- Units and Nilpotents
- P p-sylow with $ P ⊂ Z(G) $
- Let R be a commutative ring, and let P be a prime ideal of R. Suppose that P has no nontrivial zero divisors in it. Show that R is an integral domain.
- Do groups of order $p^3$ have subgroups of order $p^2$?
- Does multiplying polynomials ever decrease the number of terms?

There are several ways to deduce that these are ideals are prime. The easiest might be to just compute the quotient:

$$\mathbb Z[\sqrt{-5}]/(2,1+\sqrt{-5}) \cong \mathbb Z[X]/(X^2+5,2,1+X) = \mathbb Z[X]/(2,1+X) \cong \mathbb Z/2\mathbb Z$$

But you can also use some theory (And this somehow fits to your norm approach). Whenever we have an quadratic integer ring and an integer prime number $p \in \mathbb Z$, then the ideal $(p) \subset \mathcal O_K$ behaves in three ways:

- $(p)$ is prime.
- $(p) = \mathfrak p^2$ for some prime ideal.
- $(p) = \mathfrak p_1 \mathfrak p_2$ for two different prime ideals.

Together with the fact, that there exists a unique prime ideal factorization, we get the following corollary: Whenever we have $(p)=IJ$ for some ideals $I,J$, then $I$ and $J$ are necessarily prime (If one of them would factor into primes, $(p)$ would factor into at least $3$ primes).

The norm of $\mathfrak{p}$ is

\begin{equation*}

\big\lvert \mathbb{Z}[\sqrt{-5}]\big/(2,1+\sqrt{-5})\big\rvert = 2,

\end{equation*}

as was observed in another answer. So if $\mathfrak{p}$ is a product of two ideals, their norms must have product $2$. Thus one of the ideals has norm $1$ so is the whole ring. Thus $\mathfrak{p}$ is prime.

In that answer, the answerer speaks about norm of ideals, not norm of numbers. You can think geometrically, if $\langle 2, 1 + \sqrt{-5} \rangle \subset A$ then its lattice is a sub lattice of $A$, so the area of the fundamental area (the area of the smallest parallelogram in the lattice ) of $A$ divide the area of the fundamental area of $\langle 2, 1 + \sqrt{-5}\rangle$ but this area is two so the fundamental area of $A$ is one and $A = \mathbb{Z}[\sqrt{-5}]$. So $\langle 2, 1 + \sqrt{-5}\rangle$ is a maximal ideal, and so it is a prime ideal.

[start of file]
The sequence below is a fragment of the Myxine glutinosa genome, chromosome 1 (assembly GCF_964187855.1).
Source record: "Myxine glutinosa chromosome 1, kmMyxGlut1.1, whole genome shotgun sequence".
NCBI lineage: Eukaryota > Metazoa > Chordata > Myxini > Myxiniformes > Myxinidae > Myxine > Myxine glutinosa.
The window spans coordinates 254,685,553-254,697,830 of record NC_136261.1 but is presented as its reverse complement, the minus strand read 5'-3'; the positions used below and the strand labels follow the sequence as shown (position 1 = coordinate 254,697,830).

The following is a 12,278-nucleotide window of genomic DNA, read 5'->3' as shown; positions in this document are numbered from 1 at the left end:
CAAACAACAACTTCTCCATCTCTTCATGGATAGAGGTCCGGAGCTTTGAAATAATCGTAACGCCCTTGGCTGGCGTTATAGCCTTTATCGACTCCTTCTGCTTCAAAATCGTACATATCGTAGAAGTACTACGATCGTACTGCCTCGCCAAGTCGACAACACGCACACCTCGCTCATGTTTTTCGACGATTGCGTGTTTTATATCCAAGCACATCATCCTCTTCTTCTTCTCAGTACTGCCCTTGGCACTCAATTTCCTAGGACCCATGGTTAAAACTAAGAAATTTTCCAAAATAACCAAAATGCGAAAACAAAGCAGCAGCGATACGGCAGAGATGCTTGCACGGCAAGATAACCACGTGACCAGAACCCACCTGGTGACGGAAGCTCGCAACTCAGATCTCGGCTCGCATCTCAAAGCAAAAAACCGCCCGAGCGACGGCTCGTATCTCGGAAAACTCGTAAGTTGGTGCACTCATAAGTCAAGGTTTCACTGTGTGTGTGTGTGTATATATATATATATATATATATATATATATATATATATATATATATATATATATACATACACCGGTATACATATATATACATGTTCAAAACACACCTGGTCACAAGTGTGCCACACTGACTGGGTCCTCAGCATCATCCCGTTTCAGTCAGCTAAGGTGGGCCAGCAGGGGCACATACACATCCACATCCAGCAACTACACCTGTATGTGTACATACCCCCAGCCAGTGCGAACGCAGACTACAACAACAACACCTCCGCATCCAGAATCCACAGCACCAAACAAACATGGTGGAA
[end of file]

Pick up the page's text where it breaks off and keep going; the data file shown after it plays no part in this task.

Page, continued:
- How do I prove that a function with a finite number of discontinuities is Riemann integrable over some interval?
- What is stopping every Mordell equation from having a elementary proof?
- How to find limit of the sequence $\sum\limits_{k=1}^n\frac{1}{\sqrt {n^2 +kn}}$?
- Proof that convex open sets in $\mathbb{R}^n$ are homeomorphic?
- Decidability of the Riemann Hypothesis vs. the Goldbach Conjecture
- Trouble in understanding a proof of a theorem related to UFD.
- Why do the rationals, integers and naturals all have the same cardinality?
- Finding sum $\sum_{i=1}^n \frac1{4i^2-1}$
- Describing a Wave
- Finding XOR of all subsets
- Symbols for Quantifiers Other Than $\forall$ and $\exists$
- What is the $x$ in $\log_b x$ called?
- How many numbers of 6 digits, that can be formed with digits 2,3,9. And also divided by 6?
- Are there real world applications of finite group theory?
- How can I visualize a four-dimensional point inside a Schlegel diagram of a tesseract?